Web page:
I would love to say that now that the process of outing these men has begun we can finally put all of this to rest and proclaim throughout the land that women will never have to deal with harassment and assault ever again; however, that would be naïve. It would also be naïve to think that there aren’t still men who will do whatever they want as long as they feel their power or cunning can shield them from repercussions. Women cannot be the only ones fighting this battle, defending themselves, decrying their persecutors with no one listening or taking them seriously until the overwhelming weight of multitudinous testimonies finally forces doubt aside by sheer volume.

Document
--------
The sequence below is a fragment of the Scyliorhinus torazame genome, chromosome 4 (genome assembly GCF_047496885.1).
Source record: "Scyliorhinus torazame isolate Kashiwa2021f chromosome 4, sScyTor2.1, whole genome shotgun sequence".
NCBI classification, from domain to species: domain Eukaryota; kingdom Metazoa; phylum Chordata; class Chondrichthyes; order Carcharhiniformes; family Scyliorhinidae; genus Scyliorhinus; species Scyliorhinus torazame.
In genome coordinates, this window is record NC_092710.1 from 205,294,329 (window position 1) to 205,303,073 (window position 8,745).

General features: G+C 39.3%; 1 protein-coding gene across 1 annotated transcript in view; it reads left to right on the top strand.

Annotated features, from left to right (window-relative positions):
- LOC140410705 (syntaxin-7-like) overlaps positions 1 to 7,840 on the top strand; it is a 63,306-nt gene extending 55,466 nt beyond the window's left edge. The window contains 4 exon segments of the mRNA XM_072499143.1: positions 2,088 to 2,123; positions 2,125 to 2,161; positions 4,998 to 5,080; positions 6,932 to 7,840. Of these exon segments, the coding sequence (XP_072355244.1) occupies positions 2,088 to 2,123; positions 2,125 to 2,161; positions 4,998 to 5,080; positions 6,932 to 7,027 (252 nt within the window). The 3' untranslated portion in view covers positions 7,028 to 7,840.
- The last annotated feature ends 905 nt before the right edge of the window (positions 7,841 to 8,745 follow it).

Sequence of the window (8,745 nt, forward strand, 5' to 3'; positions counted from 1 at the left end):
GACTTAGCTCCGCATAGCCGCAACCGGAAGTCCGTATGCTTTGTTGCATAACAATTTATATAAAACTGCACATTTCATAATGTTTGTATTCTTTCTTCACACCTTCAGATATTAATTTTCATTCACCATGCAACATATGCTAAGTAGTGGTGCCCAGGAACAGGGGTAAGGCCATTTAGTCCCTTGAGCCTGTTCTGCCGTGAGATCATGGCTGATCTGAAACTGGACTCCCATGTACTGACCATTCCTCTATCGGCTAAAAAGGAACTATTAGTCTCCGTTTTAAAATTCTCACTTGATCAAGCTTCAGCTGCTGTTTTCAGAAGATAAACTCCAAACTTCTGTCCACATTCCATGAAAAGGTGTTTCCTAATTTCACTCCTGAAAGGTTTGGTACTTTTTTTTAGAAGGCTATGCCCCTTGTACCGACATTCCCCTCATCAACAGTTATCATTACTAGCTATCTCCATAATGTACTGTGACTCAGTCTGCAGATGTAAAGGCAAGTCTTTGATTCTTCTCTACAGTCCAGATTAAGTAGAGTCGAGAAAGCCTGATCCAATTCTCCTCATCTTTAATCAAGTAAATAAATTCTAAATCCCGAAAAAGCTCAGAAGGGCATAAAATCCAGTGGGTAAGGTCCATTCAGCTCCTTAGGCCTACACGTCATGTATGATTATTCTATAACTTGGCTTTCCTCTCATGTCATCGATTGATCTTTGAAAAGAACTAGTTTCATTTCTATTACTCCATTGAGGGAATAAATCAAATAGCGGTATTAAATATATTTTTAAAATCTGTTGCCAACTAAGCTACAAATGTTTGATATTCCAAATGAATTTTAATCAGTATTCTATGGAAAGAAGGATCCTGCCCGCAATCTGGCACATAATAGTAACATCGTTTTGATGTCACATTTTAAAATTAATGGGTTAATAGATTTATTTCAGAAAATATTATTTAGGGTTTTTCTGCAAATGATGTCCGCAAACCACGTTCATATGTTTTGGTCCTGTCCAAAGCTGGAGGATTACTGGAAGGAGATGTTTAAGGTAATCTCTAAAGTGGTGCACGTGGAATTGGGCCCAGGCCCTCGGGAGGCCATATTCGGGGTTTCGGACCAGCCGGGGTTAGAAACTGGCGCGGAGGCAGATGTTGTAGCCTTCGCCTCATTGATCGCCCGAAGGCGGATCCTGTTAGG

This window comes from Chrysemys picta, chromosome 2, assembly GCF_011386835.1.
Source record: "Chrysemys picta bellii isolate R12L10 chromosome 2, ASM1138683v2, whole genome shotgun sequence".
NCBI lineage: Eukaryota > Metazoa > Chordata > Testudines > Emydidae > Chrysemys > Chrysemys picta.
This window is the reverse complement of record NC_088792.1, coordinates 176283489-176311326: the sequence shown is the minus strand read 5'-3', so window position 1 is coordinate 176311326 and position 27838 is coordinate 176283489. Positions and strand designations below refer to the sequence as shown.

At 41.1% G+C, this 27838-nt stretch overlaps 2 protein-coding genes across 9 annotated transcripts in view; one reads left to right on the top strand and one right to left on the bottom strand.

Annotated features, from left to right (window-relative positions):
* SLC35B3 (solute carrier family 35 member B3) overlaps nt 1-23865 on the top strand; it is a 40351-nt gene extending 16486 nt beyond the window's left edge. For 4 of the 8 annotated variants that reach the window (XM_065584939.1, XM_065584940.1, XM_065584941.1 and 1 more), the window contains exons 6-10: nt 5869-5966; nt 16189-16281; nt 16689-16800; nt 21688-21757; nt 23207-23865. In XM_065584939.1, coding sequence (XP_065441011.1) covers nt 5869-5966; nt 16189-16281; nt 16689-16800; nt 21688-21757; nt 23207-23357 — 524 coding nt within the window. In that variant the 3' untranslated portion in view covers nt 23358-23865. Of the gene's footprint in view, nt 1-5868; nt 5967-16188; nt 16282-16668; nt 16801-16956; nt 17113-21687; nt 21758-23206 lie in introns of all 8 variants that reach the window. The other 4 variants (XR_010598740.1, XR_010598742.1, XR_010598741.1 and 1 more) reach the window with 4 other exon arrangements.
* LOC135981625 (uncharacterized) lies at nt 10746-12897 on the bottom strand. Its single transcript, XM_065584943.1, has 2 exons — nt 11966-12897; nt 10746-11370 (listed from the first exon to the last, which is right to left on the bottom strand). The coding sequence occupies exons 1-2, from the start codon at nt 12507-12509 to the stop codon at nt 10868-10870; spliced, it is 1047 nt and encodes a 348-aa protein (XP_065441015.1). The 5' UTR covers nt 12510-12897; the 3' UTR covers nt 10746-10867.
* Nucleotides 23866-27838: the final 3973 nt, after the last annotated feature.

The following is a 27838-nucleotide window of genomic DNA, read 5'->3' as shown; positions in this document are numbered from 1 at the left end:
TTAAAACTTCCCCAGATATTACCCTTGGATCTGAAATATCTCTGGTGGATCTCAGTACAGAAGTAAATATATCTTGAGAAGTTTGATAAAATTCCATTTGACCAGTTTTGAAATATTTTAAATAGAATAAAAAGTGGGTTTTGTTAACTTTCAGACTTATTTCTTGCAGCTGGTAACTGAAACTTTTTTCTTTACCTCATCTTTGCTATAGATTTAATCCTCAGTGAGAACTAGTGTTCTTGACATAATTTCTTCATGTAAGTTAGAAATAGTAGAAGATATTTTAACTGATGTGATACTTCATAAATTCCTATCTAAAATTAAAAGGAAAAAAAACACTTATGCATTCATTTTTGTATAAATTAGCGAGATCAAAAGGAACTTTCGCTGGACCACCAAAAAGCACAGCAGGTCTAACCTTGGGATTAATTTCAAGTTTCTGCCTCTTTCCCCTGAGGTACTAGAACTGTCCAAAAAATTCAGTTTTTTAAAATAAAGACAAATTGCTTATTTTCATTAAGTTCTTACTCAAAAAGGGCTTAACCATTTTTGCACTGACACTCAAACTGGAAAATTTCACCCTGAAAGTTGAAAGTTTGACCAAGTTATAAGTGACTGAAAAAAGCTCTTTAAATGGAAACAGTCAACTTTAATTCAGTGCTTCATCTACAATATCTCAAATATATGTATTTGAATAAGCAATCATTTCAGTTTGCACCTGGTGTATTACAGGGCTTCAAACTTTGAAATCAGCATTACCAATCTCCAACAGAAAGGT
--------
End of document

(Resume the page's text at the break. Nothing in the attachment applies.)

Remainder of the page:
The church should really stand up and treat sexual misconduct like this with the seriousness it deserves. We should follow Jesus’ example, who believed women, relied on women for material support during his ministry, and took their side in disputes. (See John 8, the story of the women caught in adultery. I have always found it telling that she was caught, but the man was nowhere to be found, which showed the religious people’s priorities.) Jesus’ message was one that each person was to be seen as having value, as being worth our time, as being a creation and child of God. Even the lopsided equality we have now is due to the inherent value placed on each human being in Judeo-Christian theology: from Exodus’s and Deuteronomy’s commands to look after the weak, powerless and foreigner as well as the many protections for women, to Jesus’ treatment of women and the role of women in the early church.